Studies show that employees who are content with their work environment are more likely to have better work performance.¹²
Set up your environment the way you like it. Maybe with a candle or two, specific lighting, or with a hot cup of tea. The way you prepare yourself to work on a task is influenced by the environment you work in.
In our busy world, multitasking seems like the only way to go. But, with research at hand, we can conclude that it’s false. Multi-tasking is disadvantageous to us and our work performance. Why not switch it up to monotasking? To be able to work better and smarter, try monotasking. You can get so much more done, and you’ll be satisfied at the end of the day!
1. Shin, M., Linke, A., & Kemps, E. (2020). Moderate amounts of media multitasking are associated with optimal task performance and minimal mind wandering. Computers in Human Behavior, 111. https://doi-org.ezproxy.memphis.edu/10.1016/j.chb.2020.106422
2. Sanbonmatsu, D. M., Strayer, D. L., Medeiros-Ward, N., & Watson, J. M. (2013). Who multi-tasks and why? Multi-tasking ability, perceived multi-tasking ability, impulsivity, and sensation seeking. PloS one, 8(1), e54402. https://doi.org/10.1371/journal.pone.0054402
3. (n.d.). Retrieved October 21, 2020, from https://www.apa.org/research/action/multitask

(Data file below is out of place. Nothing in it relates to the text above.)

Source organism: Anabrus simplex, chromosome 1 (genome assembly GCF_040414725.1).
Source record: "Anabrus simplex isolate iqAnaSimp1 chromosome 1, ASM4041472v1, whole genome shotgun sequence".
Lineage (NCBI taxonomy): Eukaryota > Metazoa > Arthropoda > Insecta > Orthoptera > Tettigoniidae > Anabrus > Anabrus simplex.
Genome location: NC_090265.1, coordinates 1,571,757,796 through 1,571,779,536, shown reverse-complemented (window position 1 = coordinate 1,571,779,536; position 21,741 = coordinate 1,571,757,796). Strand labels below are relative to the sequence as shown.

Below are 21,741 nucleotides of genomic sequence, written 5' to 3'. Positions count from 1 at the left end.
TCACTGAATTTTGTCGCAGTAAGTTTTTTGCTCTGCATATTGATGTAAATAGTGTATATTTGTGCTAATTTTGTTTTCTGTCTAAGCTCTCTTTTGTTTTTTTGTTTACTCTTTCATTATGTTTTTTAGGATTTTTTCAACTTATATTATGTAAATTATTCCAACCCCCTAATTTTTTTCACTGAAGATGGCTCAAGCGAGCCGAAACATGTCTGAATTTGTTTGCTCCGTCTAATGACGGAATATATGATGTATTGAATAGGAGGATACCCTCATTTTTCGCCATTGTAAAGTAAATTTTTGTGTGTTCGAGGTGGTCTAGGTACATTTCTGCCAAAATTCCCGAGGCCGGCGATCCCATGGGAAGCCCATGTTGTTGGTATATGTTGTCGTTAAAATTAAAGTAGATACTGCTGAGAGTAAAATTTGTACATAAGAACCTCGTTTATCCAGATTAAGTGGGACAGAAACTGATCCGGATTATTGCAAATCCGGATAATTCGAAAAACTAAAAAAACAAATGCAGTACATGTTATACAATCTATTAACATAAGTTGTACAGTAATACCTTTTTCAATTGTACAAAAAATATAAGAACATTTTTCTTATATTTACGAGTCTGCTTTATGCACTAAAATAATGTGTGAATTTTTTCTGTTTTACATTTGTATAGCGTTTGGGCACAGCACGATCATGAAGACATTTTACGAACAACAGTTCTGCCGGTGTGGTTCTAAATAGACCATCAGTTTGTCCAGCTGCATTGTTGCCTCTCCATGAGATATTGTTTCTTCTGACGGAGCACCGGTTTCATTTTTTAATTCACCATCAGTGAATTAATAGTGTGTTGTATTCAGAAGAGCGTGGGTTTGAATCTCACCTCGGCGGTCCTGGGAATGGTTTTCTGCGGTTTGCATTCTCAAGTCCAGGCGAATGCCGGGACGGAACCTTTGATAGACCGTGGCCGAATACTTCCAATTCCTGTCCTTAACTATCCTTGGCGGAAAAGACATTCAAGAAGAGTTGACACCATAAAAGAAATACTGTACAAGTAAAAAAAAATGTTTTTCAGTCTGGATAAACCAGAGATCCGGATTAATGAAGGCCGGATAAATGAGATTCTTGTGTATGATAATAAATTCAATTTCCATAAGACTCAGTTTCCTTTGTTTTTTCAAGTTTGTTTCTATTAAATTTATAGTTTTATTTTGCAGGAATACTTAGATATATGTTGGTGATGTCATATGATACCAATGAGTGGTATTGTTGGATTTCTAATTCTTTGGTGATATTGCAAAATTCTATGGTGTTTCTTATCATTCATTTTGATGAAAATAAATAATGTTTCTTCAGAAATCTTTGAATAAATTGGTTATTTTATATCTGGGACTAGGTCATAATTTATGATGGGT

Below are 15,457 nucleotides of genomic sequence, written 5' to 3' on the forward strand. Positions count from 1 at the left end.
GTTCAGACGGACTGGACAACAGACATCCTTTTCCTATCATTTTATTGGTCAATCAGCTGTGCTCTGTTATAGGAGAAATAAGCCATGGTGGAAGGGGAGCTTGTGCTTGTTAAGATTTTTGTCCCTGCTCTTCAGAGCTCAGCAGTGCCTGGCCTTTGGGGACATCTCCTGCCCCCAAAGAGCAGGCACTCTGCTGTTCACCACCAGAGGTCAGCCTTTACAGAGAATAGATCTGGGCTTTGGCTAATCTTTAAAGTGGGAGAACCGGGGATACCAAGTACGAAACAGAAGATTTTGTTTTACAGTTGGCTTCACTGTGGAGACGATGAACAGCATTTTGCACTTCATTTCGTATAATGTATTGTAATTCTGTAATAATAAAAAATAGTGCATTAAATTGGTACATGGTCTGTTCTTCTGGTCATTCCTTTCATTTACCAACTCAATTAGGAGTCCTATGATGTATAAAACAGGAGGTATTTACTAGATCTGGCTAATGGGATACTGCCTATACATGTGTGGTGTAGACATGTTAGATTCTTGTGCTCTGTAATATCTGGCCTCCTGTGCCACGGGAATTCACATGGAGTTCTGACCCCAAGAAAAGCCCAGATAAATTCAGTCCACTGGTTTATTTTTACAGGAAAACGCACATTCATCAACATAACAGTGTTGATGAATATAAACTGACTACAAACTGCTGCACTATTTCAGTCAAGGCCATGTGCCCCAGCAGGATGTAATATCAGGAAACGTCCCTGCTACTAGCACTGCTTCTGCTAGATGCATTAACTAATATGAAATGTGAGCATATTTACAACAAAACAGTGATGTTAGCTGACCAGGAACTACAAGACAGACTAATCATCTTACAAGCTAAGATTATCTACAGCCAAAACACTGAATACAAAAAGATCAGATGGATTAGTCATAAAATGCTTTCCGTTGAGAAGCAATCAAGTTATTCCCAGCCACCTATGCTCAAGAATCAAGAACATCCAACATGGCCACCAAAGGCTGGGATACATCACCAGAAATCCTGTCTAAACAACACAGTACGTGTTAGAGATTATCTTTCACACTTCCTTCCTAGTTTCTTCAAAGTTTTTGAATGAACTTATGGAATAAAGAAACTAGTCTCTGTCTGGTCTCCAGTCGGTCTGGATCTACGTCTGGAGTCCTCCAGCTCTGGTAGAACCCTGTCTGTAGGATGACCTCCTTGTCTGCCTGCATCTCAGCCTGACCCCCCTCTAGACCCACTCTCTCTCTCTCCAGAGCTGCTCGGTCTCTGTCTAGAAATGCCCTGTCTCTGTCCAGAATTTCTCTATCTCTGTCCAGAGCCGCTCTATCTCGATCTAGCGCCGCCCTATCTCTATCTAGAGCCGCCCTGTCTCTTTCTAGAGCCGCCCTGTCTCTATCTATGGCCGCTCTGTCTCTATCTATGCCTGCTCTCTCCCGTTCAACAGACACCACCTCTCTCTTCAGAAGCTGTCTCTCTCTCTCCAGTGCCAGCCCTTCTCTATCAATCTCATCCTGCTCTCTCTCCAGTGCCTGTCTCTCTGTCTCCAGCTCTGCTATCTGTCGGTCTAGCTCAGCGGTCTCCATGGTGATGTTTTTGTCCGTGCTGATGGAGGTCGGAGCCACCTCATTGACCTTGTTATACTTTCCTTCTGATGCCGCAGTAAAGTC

4. Gary, Chester J,D.D.S., J.D. (2017). Monotasking in a multitasking world. New York State Dental Journal, 83(4), 2-3. Retrieved from https://search.proquest.com/docview/1929000327?accountid=14582
5. Ophir E., Nass C., Wagner A.D. (2009) Cognitive control in media multitaskers, Proceedings of the National Academy of Sciences Sep 2009, 106 (37) 15583-15587; DOI: 10.1073/pnas.0903620106
6. Mark, G., Gudith, D., & Klocke, U. (2008). The cost of interrupted work: more speed and stress. CHI.
7. Song, K. S., Nam, S., Lim, H., & Kim, J. (2013). Analysis of youngsters’ media multitasking behaviors and effect on learning. International Journal of Multimedia and Ubiquitous Engineering, 8(4), 191-198.
8. Salvucci, D. D., & Bogunovich, P. (2010, April). Multitasking and monotasking: the effects of mental workload on deferred task interruptions. In Proceedings of the SIGCHI conference on human factors in computing systems (pp. 85-88).
9. Smith, B. S. (2020). A mindfulness meditation intervention to decrease stress, anxiety, and depression among medical and premedical students [ProQuest Information & Learning]. In Dissertation Abstracts International Section A: Humanities and Social Sciences (Vol. 81, Issue 7–A).
10. Parshad O. (2004). Role of yoga in stress management. The West Indian medical journal, 53(3), 191–194
11. Olli A. Seppänen & William Fisk (2006) Some Quantitative Relations between Indoor Environmental Quality and Work Performance or Health, HVAC&R Research, 12:4, 957-973, DOI: 10.1080/10789669.2006.10391446
12. Kamarulzaman, N., Saleh, A. A., Hashim, S. Z., Hashim, H., & Abdul-Ghani, A. A. (2011). An overview of the influence of physical office environments towards employee. Procedia Engineering, 20, 262-268.